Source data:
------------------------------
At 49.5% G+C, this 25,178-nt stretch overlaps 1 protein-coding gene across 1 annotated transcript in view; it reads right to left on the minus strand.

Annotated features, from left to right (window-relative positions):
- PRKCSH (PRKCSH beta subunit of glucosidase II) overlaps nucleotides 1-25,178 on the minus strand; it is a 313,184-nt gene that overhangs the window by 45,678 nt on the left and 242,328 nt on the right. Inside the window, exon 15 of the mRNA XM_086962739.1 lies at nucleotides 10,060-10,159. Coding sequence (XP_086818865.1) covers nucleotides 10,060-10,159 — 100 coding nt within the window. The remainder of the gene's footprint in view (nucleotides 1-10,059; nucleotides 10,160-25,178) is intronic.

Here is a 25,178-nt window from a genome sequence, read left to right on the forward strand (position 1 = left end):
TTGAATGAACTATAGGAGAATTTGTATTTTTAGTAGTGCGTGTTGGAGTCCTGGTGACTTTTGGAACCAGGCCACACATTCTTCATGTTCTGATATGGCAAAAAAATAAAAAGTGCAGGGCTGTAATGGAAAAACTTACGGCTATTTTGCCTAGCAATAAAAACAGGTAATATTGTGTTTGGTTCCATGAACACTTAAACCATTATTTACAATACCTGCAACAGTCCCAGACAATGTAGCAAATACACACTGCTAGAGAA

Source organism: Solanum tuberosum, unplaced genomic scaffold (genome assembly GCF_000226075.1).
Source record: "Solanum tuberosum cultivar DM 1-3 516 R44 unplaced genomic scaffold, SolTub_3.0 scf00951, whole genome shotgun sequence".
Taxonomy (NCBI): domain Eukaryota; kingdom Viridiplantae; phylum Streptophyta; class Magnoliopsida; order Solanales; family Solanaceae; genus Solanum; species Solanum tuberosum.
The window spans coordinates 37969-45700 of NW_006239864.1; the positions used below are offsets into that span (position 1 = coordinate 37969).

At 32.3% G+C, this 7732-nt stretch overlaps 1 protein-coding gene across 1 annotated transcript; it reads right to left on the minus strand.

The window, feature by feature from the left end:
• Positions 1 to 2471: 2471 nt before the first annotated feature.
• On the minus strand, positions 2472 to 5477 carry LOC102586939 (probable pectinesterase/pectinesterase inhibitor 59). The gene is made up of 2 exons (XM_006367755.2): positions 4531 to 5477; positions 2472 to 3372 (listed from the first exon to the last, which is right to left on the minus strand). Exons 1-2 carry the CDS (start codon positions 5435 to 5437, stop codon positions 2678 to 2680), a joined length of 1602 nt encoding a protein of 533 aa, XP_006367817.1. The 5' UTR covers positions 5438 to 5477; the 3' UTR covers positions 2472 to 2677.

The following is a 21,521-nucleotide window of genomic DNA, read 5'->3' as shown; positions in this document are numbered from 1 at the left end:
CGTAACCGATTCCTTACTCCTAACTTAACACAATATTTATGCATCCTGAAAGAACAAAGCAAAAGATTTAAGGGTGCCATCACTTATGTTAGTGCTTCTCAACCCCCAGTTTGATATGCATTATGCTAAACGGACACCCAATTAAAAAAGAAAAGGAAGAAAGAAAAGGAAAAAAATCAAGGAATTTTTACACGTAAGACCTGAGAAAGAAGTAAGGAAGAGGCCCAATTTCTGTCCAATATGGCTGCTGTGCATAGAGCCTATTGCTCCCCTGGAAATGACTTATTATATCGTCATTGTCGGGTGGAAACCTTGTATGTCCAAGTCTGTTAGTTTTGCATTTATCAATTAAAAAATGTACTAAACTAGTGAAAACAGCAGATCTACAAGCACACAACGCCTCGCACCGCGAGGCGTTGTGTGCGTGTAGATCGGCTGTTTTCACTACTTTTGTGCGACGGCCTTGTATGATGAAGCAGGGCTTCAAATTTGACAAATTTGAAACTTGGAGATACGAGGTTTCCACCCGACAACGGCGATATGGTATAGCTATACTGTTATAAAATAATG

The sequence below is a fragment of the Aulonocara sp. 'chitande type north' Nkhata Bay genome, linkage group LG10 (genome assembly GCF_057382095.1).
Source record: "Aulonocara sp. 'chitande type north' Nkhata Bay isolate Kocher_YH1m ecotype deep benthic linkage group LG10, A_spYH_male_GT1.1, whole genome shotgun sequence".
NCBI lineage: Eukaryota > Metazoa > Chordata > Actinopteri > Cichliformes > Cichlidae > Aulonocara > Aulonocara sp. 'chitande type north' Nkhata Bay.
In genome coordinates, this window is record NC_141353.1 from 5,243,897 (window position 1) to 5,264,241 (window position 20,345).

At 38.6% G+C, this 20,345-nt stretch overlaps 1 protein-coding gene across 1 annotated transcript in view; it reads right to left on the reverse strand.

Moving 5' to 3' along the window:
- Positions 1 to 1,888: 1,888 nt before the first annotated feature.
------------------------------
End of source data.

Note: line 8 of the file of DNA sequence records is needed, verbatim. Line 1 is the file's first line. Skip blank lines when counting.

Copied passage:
Taxonomy (NCBI): domain Eukaryota; kingdom Viridiplantae; phylum Streptophyta; class Magnoliopsida; order Solanales; family Solanaceae; genus Solanum; species Solanum tuberosum.